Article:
How to Create a Realistic Weight-Loss Goal — and Achieve It

Having discipline is much easier when you set SMART goals for your weight-loss journey.
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If you've ever thought, "I want to lose weight, but I don't have the discipline," then you're certainly not alone. But while losing weight does require commitment, you don't need Olympic athlete-level discipline to succeed — all you really need are specific goals and smart planning.


Set a SMART Goal

Setting yourself up for weight-loss success begins with setting a realistic long-term goal. No matter how much motivation you may have, striving for unrealistic results can leave you feeling consistently discouraged. But if you take your day-to-day life into account, you can set doable, incremental goals and celebrate small wins along the way.

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While it can be easy to get overeager when it comes to goal-setting, consider mapping out your goals in a SMART format, recommends the Mayo Clinic. This includes setting goals that are:

  • Specific:‌ Pick a specific goal weight, ideally based on conversations with your doctor or another health care professional.
  • Measurable:‌ Measure your goal in numbers. What is the precise amount of pounds you plan to lose?
  • Attainable:‌ Take your day-to-day life and starting point into consideration. And keep in mind that a healthy and sustainable rate of weight loss is 1 to 2 pounds per week.
  • Relevant:‌ Set goals that will help you improve specific aspects of your health, or relate to a future life event.
  • Time-limited:‌ Give yourself a realistic timeframe to achieve your goal.



If you have any pre-existing health conditions or health concerns, consult your doctor before you begin any type of weight-loss regimen.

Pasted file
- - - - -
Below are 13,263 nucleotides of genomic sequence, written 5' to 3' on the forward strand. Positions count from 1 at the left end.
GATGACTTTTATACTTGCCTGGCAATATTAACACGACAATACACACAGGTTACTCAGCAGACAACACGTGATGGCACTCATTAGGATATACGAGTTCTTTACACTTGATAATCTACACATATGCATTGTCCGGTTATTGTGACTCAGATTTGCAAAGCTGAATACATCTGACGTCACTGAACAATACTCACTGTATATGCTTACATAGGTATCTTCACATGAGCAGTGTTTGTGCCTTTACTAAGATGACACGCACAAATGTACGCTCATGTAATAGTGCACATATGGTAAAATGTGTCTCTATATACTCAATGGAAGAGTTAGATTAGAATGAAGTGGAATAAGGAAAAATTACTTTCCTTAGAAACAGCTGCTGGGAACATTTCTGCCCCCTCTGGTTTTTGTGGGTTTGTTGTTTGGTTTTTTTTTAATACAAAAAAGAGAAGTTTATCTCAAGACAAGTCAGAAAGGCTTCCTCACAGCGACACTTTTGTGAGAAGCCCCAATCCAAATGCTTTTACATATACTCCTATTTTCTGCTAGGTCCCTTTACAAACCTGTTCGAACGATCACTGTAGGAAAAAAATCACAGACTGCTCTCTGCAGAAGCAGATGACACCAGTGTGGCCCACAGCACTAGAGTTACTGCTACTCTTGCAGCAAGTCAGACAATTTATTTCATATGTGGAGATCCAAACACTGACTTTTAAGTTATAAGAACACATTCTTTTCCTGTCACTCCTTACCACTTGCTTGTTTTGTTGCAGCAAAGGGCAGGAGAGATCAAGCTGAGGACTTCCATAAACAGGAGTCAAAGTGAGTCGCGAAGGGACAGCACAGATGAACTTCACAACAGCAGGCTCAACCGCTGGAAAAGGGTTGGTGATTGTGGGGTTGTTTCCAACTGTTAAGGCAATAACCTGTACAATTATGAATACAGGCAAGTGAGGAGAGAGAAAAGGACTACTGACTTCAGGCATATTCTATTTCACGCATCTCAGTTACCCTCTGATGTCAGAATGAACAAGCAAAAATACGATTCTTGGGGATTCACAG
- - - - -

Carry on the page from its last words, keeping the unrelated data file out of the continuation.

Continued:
Short-Term Goals for Long-Term Success

Once you've set a long-term SMART goal, you can pad your weight-loss plan with numerous daily, weekly and monthly benchmarks, advises the Mayo Clinic. Meeting your short-term goals may require some added resources and planning but will ultimately lead to overall success.

First, break down your overarching goal into several smaller timeframes (often, this is a monthly marker). For example, if your goal is to lose 20 pounds in four months, your first shorter-term goal may be to lose 5 pounds each month. Then you can break it down further and calculate how much you need to lose each week to achieve your monthly mark. For 20 pounds, this is a weight-loss rate of 1.25 pounds per week.


Finally, when you get to the daily goal level, you can set up a day-to-day calorie deficit, meaning you burn more calories than you consume. You can create that deficit by reducing your calorie intake, burning more calories through exercise or a combination of both.

While your deficit will depend on your starting point and overall goal, it is generally safe to cut between 500 to 1,000 calories per day, according to the Mayo Clinic. If losing a pound per week is your goal, then cutting and/or burning 500 calories per day will get you there (keep in mind that there's about 3,500 calories in a pound of fat). Pick an amount that's sustainable for you for long-term success.


Taking advantage of various weight-loss resources will also help you stay motivated and on track. Use digital food journals or tracking apps to stay on top of your daily food intake.

Also consider setting various exercise goals by teaming up with a workout partner or signing up for a workout class, both of which can help hold you accountable to what you've set out to do.


Motivation and discipline will certainly help bring you closer to your goals. But ultimately, a strategic, well-composed plan is the key to helping you lose weight — and keeping it off!




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